PS Advisor: North-up Versus Heading-up Navigation


When a vigorous debate broke out recently at a local boat show over the ideal orientation of a chartplotter (north up vs. heading up), I held my tongue. Given that some collisions involving commercial ships have been partially blamed on the conflicting orientation of the radar and chartplotter displays, I assumed that there must be an official answer. Turns out, I was only partially right.

First, we need definitions. Per the U.S. Code of Federal Regulations:

• North-up – The line connecting the center with the top of the electronic display is North.

• Heading-up – The line connecting the center with the top of the display is the ship heading.

• Course-up – An intended course (usually the autopilot setting) can be set to the line connecting the center with the top of the display.

As it turns out, the rules for commercial ships allow for either north up or heading up. In fact, the rules require that all electronic aids to navigation, including radar systems, accommodate both orientations seamlessly. There is some preference for heading-up in congested waters with many vessel contacts to be tracked, and north-up in open waters.


Heading-Up. The orientation of all you see and the chart are the same. You can adjust the offset so that more of the chart is in front of you. This works fine when what’s ahead is all that matters, and factors related to wind, waves, and cardinal directions are unimportant.

On the downside, the chart will constantly rotate back and forth if you are playing every wind shift or yawing in a swell. It can be difficult to gauge your progress and orientation when tacking up wind, or estimate if you will lay a mark if the wind is shifting. On older plotters there can be some delay or fuzziness as the chart rotates faster than it can compute. If the compass has a glitch, the system will default to north-up with only a small icon to tell you it changed.

North-Up. Orientation in the big picture is more obvious. Small turns, yawing, and even tacking are not disruptive. Orienting yourself to the icon (which shows your track) is easy when heading north, east, or west, but can challenge some when heading south, perhaps to some extent dependant on how your brain is wired. Determining collision courses is more difficult if your course changes frequently. Cross-checking the plot with a compass bearing is simpler.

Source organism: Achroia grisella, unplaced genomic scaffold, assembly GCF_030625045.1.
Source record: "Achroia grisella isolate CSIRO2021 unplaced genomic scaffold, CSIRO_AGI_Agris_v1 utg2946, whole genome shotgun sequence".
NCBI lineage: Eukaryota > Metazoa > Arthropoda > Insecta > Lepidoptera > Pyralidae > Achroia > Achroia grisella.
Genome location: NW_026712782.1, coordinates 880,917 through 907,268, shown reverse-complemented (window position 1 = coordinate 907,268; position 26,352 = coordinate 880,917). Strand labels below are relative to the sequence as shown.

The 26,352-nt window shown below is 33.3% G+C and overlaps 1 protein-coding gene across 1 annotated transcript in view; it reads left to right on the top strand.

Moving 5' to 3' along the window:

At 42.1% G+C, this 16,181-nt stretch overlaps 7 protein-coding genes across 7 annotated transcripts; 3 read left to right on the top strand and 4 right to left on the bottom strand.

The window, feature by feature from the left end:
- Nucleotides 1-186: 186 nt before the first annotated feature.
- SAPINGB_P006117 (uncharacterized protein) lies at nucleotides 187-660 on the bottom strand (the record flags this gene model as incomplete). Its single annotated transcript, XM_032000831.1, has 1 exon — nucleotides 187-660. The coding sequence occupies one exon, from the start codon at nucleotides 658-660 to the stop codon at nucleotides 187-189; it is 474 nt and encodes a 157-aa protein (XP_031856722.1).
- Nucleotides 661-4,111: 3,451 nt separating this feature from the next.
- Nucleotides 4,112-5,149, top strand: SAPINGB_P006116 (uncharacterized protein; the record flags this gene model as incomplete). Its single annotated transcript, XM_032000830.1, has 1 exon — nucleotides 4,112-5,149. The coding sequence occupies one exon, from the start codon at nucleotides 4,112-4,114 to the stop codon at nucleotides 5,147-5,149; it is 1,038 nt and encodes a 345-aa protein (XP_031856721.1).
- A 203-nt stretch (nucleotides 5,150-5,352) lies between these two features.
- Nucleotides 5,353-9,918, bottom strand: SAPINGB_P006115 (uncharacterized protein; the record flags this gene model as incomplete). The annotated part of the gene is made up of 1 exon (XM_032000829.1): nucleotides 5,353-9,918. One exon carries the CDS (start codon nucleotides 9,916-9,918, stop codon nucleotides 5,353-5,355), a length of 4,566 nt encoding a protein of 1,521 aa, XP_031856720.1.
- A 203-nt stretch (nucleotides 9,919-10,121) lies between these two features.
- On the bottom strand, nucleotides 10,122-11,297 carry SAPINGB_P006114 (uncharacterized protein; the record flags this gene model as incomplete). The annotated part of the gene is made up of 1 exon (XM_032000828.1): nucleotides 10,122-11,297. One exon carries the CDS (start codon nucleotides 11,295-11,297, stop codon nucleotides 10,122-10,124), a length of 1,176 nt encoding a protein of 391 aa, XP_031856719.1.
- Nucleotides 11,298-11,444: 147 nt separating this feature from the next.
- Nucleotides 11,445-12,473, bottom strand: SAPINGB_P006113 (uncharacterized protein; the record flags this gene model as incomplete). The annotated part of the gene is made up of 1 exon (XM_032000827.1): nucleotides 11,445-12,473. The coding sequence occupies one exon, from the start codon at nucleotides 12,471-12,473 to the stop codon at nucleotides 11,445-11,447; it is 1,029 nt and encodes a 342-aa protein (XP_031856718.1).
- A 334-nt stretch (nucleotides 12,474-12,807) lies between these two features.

Course-Up. A hybrid of the two, this dampens minor spinning that plagues heading-up view. It is useful when you are following breadcrumb route from way point to way point, but this only applies to a boat on autopilot.

If there are radar and GPS displays, there is a strong preference for setting the orientation the same on both. However, unless images from one system overlays the other, there is no requirement that the two systems display the same orientation.


Our recommendation is to learn to use both. Training and practice with both views builds a more adaptable and robust navigation ability. For practice, use heading-up in your car on a familiar, low traffic drive. It’s helpful to have information about what is in front of you, and you’ll learn to anticipate the spin of the map when you turn.

Use north-up when sailing open waters, imagining your virtual self in the icon to keep right and left straight

Should you switch views in close quarters? It can make sense in a channel or a river, but even then the north-up view might still be preferable in some scenarios. For me, switching to heading-up in a harbor entrance seems unnecessary, since I will probably switch back to my preferred north-up view to look for a marina or a place to anchor.

If you’re helming on an unfamiliar boat, or taking over a watch, check the settings the first time you glance at the plotters. If it’s not to your liking, first address more pressing elements—local ship traffic, approaching squalls, etc.—before fiddling with settings. If you have a rule for your boat, make sure the crew is aware of it.

Drew Frye
Drew Frye, Practical Sailor’s technical editor, has used his background in chemistry and engineering to help guide Practical Sailor toward some of the most important topics covered during the past 10 years. His in-depth reporting on everything from anchors to safety tethers to fuel additives have netted multiple awards from Boating Writers International. With more than three decades of experience as a refinery engineer and a sailor, he has a knack for discovering money-saving “home-brew” products or “hacks” that make boating affordable for almost anyone. He has conducted dozens of tests for Practical Sailor and published over 200 articles on sailing equipment. His rigorous testing has prompted the improvement and introduction of several marine products that might not exist without his input. His book “Rigging Modern Anchors” has won wide praise for introducing the use of modern materials and novel techniques to solve an array of anchoring challenges.